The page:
Many studies have reported about the clinical profile, risk factors and angiographic profile of myocardial infarction (MI) in young, however, there is lack of data on in-hospital and long-term clinical outcomes of PCI among younger adults (d40 years of age). Understanding the outcomes of PCI in these patients and the impact of revascularization on their recovery and rehabilitation are important. This study aims to assess the procedural outcomes, in-hospital events, and 1-year clinical outcomes of young patients (a40 years) with CAD who underwent PCI.

  Methods Top

This is a prospective, observational study carried out in the Department of Cardiology at Nizam's institute of medical sciences. The study included all subjects ≤40 years of age and have undergone PCI from January 1, 2019 to December 31, 2019 in our institute. Data were collected regarding patient baseline characteristics, risk factor profile, and clinical presentation. Clinical examination, baseline investigations, and previous interventions are noted. Cardiac status at index PCI procedure, PCI procedure details, and procedural complications and outcome data are collected including in hospital events. Patients were followed up at regular intervals for 1 year through telephonic communications and hospital visits to monitor long-term events.

Angiographic success was defined as residual stenosis <30% with TIMI-III flow. Procedural success was defined as angiographic success with no occurrence of any procedural complications. Procedural complications included: (1) slow flow, (2) abrupt closure-no-reflow, (3) dissection, and (4) coronary perforation. Slow flow was defined as thrombolysis in MI (TIMI) grading 2 flow; No-reflow as TIMI-0 or 1 in a dilated segment with previously documented antegrade flow. Persistence of contrast in a focal segment after washout from remaining portion of vessel was defined as dissection and extravasation of contrast material was defined as perforation and graded accordingly.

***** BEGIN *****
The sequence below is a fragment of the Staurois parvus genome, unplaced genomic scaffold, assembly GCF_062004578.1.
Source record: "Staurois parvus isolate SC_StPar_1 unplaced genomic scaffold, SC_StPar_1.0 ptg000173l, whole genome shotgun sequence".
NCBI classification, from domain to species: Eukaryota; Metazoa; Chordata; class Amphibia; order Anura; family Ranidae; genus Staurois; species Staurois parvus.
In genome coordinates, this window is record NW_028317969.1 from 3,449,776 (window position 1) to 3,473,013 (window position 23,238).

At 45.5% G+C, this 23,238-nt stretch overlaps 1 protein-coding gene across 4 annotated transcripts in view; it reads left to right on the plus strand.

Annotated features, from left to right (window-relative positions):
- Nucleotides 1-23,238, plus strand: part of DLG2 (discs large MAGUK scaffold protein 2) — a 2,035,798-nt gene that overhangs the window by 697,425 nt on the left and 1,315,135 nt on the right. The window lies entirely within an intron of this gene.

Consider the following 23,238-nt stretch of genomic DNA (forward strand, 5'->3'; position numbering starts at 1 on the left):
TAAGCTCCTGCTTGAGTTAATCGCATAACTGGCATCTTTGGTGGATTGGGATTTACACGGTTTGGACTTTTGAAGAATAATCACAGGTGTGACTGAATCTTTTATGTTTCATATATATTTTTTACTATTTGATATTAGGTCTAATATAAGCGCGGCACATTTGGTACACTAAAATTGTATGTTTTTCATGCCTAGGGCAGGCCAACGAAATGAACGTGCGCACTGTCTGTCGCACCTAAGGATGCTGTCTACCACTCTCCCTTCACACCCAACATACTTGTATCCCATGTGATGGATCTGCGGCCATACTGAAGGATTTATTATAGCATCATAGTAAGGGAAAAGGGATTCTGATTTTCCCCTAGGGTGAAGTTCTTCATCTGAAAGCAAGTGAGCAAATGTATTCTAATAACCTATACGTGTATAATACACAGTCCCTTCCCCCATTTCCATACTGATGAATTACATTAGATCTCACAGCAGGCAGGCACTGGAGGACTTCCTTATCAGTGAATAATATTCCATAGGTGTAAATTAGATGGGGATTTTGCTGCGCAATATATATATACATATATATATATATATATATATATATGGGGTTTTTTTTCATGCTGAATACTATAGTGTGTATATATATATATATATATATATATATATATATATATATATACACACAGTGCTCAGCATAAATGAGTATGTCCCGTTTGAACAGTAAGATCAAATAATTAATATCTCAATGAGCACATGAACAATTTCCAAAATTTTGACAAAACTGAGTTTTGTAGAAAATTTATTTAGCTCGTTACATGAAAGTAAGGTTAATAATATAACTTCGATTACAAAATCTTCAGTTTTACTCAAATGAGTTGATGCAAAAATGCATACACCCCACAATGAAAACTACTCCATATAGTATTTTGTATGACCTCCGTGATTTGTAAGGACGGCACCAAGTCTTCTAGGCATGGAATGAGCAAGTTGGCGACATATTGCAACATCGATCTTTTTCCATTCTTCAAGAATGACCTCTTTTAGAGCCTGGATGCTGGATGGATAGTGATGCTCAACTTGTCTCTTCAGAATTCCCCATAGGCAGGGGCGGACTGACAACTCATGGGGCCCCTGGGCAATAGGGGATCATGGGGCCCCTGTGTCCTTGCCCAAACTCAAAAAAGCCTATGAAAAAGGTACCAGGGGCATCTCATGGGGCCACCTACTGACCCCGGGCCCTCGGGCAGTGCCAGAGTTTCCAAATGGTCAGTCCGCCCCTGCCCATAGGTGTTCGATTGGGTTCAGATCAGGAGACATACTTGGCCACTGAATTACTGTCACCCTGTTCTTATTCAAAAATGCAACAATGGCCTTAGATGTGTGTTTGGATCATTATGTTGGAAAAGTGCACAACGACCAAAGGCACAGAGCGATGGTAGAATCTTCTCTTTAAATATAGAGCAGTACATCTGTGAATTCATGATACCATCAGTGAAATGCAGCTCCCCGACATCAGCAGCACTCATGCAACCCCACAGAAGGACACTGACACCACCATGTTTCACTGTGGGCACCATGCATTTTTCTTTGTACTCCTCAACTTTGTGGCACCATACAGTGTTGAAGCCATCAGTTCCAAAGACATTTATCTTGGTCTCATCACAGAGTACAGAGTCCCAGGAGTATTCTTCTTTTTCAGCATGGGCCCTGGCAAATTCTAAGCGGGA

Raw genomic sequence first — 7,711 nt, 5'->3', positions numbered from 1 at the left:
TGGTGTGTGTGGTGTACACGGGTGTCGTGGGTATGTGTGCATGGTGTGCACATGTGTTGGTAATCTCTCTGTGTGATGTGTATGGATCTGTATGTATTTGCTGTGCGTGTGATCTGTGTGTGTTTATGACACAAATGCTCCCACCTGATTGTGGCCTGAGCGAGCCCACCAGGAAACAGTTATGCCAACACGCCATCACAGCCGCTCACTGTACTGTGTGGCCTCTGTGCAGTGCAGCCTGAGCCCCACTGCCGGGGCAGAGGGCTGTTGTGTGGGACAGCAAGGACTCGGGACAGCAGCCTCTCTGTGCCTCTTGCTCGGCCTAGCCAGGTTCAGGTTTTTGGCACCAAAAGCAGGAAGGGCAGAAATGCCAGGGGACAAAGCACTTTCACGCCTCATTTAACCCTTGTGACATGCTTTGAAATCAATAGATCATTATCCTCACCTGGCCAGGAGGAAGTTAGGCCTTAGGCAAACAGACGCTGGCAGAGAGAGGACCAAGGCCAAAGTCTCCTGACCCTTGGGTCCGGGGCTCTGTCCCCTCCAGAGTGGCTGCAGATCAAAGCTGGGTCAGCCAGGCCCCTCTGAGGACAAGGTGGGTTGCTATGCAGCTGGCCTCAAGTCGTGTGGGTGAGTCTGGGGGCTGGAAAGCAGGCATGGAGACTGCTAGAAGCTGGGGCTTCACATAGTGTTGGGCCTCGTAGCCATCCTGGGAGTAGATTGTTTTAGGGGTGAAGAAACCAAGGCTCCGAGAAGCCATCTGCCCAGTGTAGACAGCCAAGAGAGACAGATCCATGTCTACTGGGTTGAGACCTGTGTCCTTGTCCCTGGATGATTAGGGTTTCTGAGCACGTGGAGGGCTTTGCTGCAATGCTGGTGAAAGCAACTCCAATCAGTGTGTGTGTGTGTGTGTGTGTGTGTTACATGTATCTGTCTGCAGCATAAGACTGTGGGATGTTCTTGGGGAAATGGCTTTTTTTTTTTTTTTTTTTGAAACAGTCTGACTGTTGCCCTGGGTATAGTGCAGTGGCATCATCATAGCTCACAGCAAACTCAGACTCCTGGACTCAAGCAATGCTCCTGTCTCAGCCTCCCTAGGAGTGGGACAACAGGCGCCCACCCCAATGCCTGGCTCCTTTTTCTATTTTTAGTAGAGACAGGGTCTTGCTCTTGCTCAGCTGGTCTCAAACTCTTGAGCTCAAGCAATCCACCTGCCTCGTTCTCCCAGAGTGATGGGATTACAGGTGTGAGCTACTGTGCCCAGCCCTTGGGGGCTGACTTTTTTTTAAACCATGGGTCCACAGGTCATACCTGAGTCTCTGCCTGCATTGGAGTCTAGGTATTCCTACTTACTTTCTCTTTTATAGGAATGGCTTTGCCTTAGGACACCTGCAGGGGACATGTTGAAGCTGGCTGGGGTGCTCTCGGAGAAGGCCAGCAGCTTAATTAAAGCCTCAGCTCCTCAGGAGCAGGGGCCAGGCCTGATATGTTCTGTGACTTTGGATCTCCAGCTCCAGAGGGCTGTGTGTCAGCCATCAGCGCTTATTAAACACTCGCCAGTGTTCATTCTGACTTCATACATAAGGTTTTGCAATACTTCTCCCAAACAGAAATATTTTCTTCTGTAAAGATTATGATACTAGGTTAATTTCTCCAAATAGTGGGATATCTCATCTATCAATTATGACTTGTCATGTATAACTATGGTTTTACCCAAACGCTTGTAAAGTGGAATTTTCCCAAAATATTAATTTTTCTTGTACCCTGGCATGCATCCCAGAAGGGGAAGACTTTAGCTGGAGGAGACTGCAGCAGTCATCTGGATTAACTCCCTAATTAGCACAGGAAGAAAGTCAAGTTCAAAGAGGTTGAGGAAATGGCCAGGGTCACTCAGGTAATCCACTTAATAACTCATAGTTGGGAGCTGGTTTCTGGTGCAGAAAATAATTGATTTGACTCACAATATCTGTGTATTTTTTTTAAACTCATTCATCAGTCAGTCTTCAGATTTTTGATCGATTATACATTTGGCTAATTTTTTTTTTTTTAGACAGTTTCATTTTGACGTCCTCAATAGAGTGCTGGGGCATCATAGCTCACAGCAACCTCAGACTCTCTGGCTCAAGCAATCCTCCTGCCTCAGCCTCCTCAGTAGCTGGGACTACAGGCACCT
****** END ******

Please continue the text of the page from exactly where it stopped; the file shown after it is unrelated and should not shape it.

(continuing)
Clinical success was defined as procedural success without any in-hospital complications such as postprocedural MI, decompensation of heart failure, cerebrovascular accident, emergency coronary artery bypass graft (CABG), major bleed, tamponade, cardiogenic shock, significant ventricular arrhythmia, cardiopulmonary arrest during PCI and death. Deaths from any cause (cardiac and noncardiac) were taken into consideration. Periprocedural infarction was defined as >3 times rise in creatine phosphokinase MB isoenzyme. An emergency CABG was defined as that performed immediately after PCI.

Primary end point was major adverse cardiac events (MACE) which included any one of the following in the 1-year follow-up: (1) MI, (2) death, (3) need for target lesion revascularization (TLR), and (4) need for target vessel revascularization (TVR). TVR was defined as a subsequent PCI in the index vessel, including revascularization for restenosis or progressive CAD. TLR was defined as a subsequent PCI within 5 mm proximal or distal to the index lesion. Secondary end point included symptomatic status such as heart failure requiring admissions, angina, and repeat PCI. Repeat PCI included any unplanned PCI during the follow-up period, including TVR and TLR but excluding staged PCI.

Statistical analysis